Co-contaminants of microplastics in two seabird species from the Canadian Arctic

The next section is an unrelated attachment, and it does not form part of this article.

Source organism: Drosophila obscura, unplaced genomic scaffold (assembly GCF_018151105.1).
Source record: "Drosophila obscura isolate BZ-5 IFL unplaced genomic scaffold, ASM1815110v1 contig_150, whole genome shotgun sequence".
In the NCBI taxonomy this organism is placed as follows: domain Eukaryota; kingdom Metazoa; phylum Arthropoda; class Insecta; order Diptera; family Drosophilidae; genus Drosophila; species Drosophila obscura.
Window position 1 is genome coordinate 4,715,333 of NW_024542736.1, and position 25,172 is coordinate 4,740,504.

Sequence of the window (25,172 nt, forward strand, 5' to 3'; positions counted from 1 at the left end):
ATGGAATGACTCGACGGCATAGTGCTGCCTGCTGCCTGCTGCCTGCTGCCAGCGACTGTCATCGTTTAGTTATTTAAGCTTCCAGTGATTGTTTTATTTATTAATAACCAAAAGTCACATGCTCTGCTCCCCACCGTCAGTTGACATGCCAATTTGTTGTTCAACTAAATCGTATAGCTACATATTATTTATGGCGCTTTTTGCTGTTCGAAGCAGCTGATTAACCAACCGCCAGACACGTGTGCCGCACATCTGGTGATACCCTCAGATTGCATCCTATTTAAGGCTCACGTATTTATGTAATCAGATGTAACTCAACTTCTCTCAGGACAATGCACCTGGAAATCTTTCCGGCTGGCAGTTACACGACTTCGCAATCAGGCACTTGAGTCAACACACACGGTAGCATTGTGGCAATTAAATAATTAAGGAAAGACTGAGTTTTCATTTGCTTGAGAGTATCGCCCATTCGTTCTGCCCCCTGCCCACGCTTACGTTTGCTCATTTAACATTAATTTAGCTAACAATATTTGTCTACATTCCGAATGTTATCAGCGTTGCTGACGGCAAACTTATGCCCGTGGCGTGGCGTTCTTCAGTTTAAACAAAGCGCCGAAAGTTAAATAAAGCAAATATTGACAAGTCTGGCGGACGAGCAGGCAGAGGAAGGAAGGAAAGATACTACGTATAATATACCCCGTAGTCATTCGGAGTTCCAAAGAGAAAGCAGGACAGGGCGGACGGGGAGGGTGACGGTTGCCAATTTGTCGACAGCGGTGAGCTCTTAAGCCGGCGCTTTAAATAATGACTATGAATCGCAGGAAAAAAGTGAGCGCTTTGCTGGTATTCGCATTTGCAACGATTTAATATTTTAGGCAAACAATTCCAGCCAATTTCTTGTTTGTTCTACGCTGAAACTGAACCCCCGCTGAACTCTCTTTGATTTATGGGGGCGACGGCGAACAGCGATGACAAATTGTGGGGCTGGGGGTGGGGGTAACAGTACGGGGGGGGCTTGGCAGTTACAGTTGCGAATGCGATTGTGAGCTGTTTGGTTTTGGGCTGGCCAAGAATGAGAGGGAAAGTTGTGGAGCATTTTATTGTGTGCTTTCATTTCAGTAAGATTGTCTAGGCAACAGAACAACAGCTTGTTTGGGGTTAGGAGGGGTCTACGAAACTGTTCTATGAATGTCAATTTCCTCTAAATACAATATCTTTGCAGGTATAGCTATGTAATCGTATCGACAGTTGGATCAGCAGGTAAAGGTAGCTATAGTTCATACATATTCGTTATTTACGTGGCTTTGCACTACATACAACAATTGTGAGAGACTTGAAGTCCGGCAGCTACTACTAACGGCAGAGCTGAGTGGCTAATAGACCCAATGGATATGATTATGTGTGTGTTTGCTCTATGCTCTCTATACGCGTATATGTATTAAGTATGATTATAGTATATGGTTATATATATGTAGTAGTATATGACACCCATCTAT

Through ingestion and subsequent egestion, Arctic seabirds can bioaccumulate microplastics at and around their colony breeding sites. While microplastics in Arctic seabirds have been well documented, it is not yet understood to what extent these particles can act as transport vehicles for plastic-associated contaminants, including legacy persistent organic pollutants (POPs), trace metals, and organic additives. We investigated the occurrence and pattern of organic and inorganic co-contaminants of microplastics in two seabird species from the Canadian Arctic — northern fulmar (Fulmarus glacialis) and black-legged kittiwake (Rissa tridactyla). We found that fulmars had higher levels of plastic contamination and emerging organic compounds (known to be plastic additives) than kittiwakes, whereas higher concentrations of legacy POPs were found in kittiwakes than the fulmars. Furthermore, fulmars, the species with the much larger foraging range (∼200 km), had higher plastic pollution and overall contaminant burdens, indicating that birds may be acting as long-range transport vectors for plastic-associated pollution. Our results suggest a potential connection between plastic additive contamination and plastic pollution burdens in the bird stomachs, highlighting the importance of treating plastic particles and plastic-associated organic additives as co-contaminants rather than separate pollution issues.